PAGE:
'Desirable' for South Korea president to visit Japan during Olympics amid disputes

No decision has been made on whether Mr Moon will travel to Tokyo for the July 23-Aug 8 Games. PHOTO: AFP

SEOUL (REUTERS) - It would be desirable for South Korean President Moon Jae-in to visit Japan and meet its leaders during the Olympics, South Korea's sports minister said on Friday (July 9), after the Japanese leader suggested it was up to South Korea to mend ties.

No decision has been made on whether Mr Moon will travel to Tokyo for the July 23-Aug 8 Games but it could not be ruled out, the minister of culture, sports and tourism, Mr Hwang Hee, told reporters.

"For me personally, it is important that the two heads of state meet," he said, speaking through an interpreter.

Relations between the two US allies have been soured for generations by historical tensions, in particular over disputed islands and compensation for people forced work in Japanese firms and military brothels during Japan's 1910-45 colonial rule.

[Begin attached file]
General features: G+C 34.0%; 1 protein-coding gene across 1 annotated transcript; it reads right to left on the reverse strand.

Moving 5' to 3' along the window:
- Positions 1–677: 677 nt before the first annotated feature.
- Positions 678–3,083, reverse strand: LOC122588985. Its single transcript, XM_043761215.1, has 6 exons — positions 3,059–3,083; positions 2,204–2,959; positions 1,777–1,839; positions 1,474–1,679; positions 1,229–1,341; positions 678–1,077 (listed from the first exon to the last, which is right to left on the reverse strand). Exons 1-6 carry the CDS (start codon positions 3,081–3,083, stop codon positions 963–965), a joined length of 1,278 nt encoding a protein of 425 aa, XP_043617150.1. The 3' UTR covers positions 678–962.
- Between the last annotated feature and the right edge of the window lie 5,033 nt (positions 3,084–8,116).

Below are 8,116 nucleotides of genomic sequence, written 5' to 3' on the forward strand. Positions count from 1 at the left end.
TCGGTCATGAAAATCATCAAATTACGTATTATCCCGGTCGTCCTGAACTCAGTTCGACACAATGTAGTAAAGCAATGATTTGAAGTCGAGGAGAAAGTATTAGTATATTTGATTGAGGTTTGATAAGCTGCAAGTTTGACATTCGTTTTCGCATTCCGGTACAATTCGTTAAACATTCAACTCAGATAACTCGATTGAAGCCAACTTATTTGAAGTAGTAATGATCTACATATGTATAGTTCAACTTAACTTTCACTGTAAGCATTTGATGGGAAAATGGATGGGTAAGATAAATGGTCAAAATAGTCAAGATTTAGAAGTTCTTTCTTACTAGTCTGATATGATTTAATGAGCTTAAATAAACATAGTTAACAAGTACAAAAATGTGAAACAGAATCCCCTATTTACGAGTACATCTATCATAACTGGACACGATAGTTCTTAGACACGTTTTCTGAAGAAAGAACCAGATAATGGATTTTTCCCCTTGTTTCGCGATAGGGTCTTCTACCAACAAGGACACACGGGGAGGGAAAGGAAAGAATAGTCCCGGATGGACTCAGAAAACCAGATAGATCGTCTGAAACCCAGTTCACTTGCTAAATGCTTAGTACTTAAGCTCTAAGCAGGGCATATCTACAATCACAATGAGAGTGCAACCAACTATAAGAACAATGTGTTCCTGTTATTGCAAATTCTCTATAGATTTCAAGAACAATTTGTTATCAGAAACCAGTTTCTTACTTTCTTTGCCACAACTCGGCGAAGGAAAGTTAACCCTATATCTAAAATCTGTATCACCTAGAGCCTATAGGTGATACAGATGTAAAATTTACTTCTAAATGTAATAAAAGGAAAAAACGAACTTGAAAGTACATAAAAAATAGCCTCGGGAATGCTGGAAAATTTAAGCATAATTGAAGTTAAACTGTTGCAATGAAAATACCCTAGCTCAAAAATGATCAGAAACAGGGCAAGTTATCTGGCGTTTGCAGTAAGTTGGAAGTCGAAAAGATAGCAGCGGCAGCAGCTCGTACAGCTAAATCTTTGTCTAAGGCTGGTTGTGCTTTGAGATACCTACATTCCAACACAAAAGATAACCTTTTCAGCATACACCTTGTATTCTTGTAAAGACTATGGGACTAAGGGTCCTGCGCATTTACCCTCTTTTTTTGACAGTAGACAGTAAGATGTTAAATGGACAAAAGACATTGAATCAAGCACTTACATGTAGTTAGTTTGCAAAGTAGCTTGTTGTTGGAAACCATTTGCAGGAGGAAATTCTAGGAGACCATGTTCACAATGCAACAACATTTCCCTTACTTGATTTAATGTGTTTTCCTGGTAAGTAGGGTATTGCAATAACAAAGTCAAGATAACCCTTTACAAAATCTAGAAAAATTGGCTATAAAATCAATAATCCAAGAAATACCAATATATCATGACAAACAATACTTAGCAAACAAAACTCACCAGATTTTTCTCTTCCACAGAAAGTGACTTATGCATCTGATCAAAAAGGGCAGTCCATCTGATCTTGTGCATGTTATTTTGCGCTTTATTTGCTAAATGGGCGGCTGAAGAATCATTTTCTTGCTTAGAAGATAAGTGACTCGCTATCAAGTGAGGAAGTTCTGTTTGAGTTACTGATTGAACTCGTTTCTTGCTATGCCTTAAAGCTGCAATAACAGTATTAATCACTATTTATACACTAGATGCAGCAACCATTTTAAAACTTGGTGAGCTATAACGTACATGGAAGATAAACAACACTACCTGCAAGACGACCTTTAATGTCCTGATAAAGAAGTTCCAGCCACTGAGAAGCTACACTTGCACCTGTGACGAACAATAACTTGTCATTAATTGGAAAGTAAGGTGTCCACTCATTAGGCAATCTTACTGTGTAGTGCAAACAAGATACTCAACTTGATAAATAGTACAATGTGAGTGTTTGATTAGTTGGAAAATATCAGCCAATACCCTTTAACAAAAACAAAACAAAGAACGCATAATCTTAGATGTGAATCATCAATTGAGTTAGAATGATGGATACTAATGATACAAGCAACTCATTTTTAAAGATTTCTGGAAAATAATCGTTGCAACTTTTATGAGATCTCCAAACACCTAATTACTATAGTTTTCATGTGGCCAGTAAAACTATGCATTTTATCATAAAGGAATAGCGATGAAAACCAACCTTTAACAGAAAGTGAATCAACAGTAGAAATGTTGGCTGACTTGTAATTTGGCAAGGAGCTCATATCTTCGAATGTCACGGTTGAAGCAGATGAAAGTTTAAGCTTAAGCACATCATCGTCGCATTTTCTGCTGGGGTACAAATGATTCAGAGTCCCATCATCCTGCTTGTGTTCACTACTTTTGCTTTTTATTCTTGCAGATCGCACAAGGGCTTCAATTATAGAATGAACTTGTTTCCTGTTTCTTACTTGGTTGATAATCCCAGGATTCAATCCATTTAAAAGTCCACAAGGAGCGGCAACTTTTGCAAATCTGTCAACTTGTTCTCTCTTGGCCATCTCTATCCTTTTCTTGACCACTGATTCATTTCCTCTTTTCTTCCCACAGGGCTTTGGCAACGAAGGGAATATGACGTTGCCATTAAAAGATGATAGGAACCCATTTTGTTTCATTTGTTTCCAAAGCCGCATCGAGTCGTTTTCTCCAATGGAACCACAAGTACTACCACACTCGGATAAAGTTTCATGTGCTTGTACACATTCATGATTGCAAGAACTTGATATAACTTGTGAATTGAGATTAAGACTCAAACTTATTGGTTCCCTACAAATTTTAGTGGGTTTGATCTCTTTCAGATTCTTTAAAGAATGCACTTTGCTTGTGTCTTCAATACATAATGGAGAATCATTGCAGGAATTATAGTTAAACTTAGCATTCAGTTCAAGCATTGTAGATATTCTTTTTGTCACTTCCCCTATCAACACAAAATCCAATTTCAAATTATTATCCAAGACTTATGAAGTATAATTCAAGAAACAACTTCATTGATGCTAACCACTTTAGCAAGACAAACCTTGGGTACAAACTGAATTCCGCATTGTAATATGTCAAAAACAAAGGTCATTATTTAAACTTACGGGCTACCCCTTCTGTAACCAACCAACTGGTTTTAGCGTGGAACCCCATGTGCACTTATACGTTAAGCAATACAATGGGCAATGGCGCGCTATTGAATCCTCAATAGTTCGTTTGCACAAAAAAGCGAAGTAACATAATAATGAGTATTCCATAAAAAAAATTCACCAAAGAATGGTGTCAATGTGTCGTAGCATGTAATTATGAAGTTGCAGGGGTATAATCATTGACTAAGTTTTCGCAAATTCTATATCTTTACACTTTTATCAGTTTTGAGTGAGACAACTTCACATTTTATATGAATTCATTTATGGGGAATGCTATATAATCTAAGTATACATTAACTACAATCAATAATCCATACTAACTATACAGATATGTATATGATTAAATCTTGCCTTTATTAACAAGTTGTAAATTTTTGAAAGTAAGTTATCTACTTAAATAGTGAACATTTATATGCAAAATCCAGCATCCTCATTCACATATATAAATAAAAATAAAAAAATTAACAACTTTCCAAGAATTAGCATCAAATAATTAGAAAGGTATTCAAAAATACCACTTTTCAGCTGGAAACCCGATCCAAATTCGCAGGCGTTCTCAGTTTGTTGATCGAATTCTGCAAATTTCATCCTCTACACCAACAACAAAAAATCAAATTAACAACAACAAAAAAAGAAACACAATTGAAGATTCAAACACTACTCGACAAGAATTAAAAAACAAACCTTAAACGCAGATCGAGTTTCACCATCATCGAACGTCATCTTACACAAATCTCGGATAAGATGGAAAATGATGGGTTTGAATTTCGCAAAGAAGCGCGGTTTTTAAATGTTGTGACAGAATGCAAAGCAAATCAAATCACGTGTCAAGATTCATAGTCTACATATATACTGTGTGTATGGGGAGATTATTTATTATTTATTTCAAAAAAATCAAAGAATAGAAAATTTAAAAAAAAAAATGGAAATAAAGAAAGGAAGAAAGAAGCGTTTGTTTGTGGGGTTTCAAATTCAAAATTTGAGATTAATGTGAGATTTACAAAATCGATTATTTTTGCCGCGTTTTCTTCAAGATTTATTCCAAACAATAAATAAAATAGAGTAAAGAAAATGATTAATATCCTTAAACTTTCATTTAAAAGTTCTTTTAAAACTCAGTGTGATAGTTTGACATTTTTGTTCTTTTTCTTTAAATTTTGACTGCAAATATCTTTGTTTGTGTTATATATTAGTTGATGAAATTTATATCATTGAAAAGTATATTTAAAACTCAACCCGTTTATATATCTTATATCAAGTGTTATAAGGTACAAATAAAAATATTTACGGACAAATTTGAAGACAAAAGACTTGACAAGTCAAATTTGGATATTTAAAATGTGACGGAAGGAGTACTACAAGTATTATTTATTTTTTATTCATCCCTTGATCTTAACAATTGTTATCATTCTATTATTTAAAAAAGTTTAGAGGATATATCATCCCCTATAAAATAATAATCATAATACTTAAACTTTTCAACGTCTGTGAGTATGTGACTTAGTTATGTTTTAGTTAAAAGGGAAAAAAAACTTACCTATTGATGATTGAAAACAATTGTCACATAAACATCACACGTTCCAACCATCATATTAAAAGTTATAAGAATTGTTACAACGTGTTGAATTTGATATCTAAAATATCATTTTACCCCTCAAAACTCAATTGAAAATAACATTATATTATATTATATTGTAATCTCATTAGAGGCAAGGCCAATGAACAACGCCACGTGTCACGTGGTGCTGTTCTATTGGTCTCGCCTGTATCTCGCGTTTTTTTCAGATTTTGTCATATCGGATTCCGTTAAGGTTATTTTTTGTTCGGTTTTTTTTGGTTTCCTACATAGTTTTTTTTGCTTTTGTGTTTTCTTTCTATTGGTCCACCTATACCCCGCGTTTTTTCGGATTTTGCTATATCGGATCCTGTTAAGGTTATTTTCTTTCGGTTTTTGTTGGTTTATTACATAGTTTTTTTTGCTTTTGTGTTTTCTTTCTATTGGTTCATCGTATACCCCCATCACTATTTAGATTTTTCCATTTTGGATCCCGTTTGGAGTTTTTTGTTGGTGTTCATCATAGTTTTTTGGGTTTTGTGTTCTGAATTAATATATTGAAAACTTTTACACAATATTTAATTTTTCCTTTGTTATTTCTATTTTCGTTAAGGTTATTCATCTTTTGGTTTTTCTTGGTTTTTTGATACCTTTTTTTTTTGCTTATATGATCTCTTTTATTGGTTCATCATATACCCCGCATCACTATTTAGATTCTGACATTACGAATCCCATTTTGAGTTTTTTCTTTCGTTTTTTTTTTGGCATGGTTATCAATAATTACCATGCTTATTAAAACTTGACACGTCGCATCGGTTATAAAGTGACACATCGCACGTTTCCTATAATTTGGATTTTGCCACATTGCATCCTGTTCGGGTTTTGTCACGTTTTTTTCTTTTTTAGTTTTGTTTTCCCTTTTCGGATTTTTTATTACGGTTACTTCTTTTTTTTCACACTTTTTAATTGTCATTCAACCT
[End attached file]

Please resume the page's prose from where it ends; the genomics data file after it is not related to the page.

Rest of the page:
Japanese Prime Minister Yoshihide Suga told reporters on Thursday that whoever attends the opening ceremonies on behalf of South Korea would be treated "politely, following diplomatic protocol".

Relations between Japan and South Korea were in a "very difficult" situation, but it was up to South Korea to provide a response to the problems, he said.

"In order for these issues between Japan and South Korea to be resolved, it is important that South Korea responds responsibly," Mr Suga said.

South Korea's presidential Blue House said a visit by Mr Moon may be possible if he could meet Mr Suga and if progress on some agreements could be expected.

"There are many issues to consider when it comes to the President's visit to Japan and we'll be approaching it with an open mind," a Blue House official told a briefing.

Last month, South Korea summoned Japan's deputy ambassador to protest over a map on the Tokyo Olympics website that showed the set of South Korean-controlled islands as Japanese territory.

South Korean athletes can face penalties if they make political statements during the Games, Mr Hwang said, citing a South Korea football player at the 2012 London Olympics who faced sanction over a sign that mentioned the disputed islands.

"Politics and sports have to be separated," he said.

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